collaboration with the Agency.

.John

The Kennedy Assassination Home Page
http://mcadams.posc.mu.edu/home.htm

John McAdams

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May 21, 2005, 2:29:42 PM5/21/05
to

LOL!

Sounds like the government we all know and -- if we don't exactly love
it -- at least put up with.

It's not hard to know more than government bureaucrats. Especially
about a subject that seems to them to be ancient history.

Peter Fokes

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May 21, 2005, 5:58:11 PM5/21/05
to


Not so ancient for the CIA I guess since they are still trying to
block some JFK-assassination related papers from being released. As
Jeff wrote:


>People interested in the JFK story will be interested to know that the
>CIA is due to file papers in court tomorrorow, May 20, to block release
>of certain JFK assassination-related documents.


>
>.John

PF


Martijn Meijering

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May 21, 2005, 5:59:02 PM5/21/05
to
Martin Shackelford wrote:
> They're just doing it anyway.
> All JFK documents have a sunset date for release, even if the ARRB
> didn't know about them.

Very interesting, I didn't know that. From some googling I get the
impression that the last sunset date is 2017, unless the president
certifies that continued secrecy is necessary. I wonder who has the
power to do any reviews now that the ARRB no longer exists.


Questioning

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May 21, 2005, 6:01:29 PM5/21/05
to

"jeffersonm" <mor...@gmail.com> wrote in message
news:1116509373.2...@o13g2000cwo.googlegroups.com...

> People interested in the JFK story will be interested to know that the
> CIA is due to file papers in court tomorrorow, May 20, to block release
> of certain JFK assassination-related documents.
>
> The records in question concern a deceased CIA officer named George
> Joannides. At the time of Kennedy's death, Joannides was the Chief of
> Psychological Warfare branch of the Agency's JM/WAVE station in Miami.
>
> Among his primary responsibilities were guiding, monitoring and
> financing the Revolutionary Cuban Student Directorate or DRE, one of
> the largest and most effective anti-Castro groups in the United States.
> CIA records show, and the group's former leaders confirm, that
> Joannides provided them with up $18-25,000 per month while insisting
> they submit to CIA discipline. Joannides, in his job evaluation of 31
> July 1963, was credited with having established control over the group.
>
> Five day later, Lee Harvey Oswald wandered into the DRE's New Orleans
> delegation, setting off a string of encounters between the pro-Castro
> ex-Marine and the anti-Castro exiles. Members of the DRE confronted
> Oswald on a street corner. They stared him down in a courtroom. They
> sent a DRE member to Oswald's house posing a Castro supporter. They
> challenged him to a debate on the radio. They made a tape of the debate
> which was later sent to Joannides. And they issued a press release

> calling for a congressional investigation of the thoroughly obscure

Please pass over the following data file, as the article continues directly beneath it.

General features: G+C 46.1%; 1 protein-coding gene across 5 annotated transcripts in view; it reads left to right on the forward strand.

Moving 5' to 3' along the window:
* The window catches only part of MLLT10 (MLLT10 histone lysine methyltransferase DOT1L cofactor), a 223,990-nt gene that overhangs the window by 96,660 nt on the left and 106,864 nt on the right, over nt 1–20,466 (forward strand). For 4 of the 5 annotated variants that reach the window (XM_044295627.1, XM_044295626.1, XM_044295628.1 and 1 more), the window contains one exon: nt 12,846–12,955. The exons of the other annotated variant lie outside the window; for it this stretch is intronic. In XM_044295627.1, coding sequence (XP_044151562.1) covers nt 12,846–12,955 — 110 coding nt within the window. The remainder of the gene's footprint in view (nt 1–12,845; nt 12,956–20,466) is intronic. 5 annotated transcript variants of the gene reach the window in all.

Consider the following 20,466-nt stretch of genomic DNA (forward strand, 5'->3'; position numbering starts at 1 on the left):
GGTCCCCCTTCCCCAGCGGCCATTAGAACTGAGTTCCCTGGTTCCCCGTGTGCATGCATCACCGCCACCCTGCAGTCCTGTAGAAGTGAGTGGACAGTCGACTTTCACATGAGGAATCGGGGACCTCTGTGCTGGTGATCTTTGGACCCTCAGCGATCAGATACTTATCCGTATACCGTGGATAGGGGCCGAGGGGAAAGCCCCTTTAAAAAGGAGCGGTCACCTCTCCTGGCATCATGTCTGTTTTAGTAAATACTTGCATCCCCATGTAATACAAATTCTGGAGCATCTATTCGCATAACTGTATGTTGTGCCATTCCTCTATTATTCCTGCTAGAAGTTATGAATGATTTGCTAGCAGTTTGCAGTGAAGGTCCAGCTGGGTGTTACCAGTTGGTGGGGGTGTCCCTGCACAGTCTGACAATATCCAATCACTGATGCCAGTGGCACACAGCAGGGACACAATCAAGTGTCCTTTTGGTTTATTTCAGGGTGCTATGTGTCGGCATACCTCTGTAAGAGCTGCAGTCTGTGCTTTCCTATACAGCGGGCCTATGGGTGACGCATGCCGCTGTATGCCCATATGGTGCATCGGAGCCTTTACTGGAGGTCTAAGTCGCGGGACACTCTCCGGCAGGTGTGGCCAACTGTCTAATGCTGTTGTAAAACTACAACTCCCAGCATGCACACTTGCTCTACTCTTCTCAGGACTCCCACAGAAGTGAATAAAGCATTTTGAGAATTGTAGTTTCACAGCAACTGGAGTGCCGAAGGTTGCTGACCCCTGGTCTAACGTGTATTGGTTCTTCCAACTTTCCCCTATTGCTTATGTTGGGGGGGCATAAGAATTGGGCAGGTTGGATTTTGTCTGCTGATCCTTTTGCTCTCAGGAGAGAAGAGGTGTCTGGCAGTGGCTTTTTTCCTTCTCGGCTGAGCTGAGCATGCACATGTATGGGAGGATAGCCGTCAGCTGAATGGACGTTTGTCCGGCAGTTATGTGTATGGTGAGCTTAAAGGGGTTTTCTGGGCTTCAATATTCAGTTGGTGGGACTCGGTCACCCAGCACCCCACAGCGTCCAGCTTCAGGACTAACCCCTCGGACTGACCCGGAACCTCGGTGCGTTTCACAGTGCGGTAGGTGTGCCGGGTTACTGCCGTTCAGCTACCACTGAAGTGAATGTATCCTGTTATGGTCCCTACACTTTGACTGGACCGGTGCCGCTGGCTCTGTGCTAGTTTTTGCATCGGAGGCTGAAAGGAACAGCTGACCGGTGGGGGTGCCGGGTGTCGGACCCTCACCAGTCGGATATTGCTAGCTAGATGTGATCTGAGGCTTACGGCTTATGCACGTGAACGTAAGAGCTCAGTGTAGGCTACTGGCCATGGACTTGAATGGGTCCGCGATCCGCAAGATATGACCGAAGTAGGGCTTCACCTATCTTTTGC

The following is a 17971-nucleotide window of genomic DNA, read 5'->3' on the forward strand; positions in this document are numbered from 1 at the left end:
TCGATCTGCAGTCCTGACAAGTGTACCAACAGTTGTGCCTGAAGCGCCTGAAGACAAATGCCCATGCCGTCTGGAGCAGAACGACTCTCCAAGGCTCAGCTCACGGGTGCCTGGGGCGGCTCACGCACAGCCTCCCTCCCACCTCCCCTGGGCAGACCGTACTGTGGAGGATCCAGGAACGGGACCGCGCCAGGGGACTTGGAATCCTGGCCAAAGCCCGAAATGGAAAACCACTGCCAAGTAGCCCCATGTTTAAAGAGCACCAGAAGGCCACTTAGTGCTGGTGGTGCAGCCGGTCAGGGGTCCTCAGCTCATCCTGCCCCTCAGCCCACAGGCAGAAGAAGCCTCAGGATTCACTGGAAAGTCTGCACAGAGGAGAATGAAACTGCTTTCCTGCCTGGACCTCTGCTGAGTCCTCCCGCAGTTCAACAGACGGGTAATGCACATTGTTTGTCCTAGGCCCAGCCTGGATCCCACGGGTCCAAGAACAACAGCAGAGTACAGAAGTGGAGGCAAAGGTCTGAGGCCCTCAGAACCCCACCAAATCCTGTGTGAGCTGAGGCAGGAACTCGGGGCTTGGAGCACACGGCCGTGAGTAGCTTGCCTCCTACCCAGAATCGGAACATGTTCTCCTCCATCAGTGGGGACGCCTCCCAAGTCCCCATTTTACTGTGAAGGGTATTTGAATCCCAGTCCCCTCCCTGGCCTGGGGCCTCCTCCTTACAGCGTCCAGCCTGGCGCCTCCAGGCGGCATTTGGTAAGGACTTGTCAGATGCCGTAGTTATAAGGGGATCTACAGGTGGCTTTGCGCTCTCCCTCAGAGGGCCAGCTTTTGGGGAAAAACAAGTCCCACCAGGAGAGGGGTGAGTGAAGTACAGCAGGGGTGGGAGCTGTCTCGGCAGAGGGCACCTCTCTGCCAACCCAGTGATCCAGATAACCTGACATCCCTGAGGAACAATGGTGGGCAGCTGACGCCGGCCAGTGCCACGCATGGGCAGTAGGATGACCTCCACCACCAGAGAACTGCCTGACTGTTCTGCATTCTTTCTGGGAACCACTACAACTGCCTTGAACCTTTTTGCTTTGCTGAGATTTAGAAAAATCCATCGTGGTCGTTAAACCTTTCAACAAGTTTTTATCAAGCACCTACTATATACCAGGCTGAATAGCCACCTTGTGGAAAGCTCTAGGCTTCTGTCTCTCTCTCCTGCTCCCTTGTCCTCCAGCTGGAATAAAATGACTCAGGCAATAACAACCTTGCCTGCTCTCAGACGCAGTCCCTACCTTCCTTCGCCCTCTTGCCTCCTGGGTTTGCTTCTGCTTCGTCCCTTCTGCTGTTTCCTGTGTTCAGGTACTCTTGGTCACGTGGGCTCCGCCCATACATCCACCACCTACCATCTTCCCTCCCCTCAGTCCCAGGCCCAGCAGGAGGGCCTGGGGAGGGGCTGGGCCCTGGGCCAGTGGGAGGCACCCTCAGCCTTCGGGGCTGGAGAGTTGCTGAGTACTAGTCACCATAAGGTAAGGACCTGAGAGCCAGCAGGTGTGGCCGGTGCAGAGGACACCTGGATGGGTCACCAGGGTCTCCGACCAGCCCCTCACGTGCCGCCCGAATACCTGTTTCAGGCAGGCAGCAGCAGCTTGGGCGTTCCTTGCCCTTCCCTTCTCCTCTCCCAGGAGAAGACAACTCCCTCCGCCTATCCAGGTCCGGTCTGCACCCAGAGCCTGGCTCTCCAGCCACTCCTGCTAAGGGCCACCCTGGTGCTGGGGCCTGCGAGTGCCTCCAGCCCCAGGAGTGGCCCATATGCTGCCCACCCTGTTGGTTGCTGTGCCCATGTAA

> Oswald. This, at a time, when the DRE had been warned to clear its
> public statements with the Agency.
>
> What, if anything, Joannides made of the encounters between his assets
> in the DRE and the future accused assassin is unknown. Former leaders
> of the DRE are divided on the question.
>
> Within an hour of Oswald's arrest on Nov. 22, 1963, the DRE leaders in
> Miami went public with their documentation of Oswald's pro-Castro ways,
> thus shaping early press coverage of the accused assasssin. Joannides

> told the group to take their information to the FBI.
>
> Joannides connection to Oswald's antagonists was not disclosed to the
> Warren Commission.
>
> In 1978, Joannides was called out of retirement to serve as CIA liaison
> to the House Select Committee on Assassinations. Joanndides did not
> disclose his role in the events of 1963 to investigators. HSCA general
> counsel Bob Blakey says that Joannides's actions constituted
> obstruction of Congress, a felony. Joannides's support for the DRE was

> uncovered by the Assassination Records Review Board in 1998. Joannides
> died in 1991.
Its funny that no information ever comes out until the people die. Like
Nixon was the CIA liason in the Bay of Pigs Operation. It was his and
Dulles' idea to change the insertion point to the bay. But many people do
not know. Nixon in his zeal denied even being in Dallas at all. Until
pictures surfaced with his presence at the Pepisco confernce the day before.

>
> I filed suit against the CIA in December 2003 seeking records of
> Joannides's activities in 1963 and 1978. In December 2004, the CIA gave
> me about 150 pages of heavily redacted and obviously incomplete records
> from Joannides's personnel file. The Agency informed me that it retains
> an unspecified number of records about Joannides actions that it will
> not release IN ANY FORM.
>
> Thus JFK assassination records are kept secret in 2005 in the name of
> "national security."
There are many records kept un a cloak of national security blanket. Robert
Groden asked the HSCA for a copy of the original Nix film for further
research and was told by Blanky that it was "lost." A common theme.

>
> The records that CIA gave me are not reassuring. They show that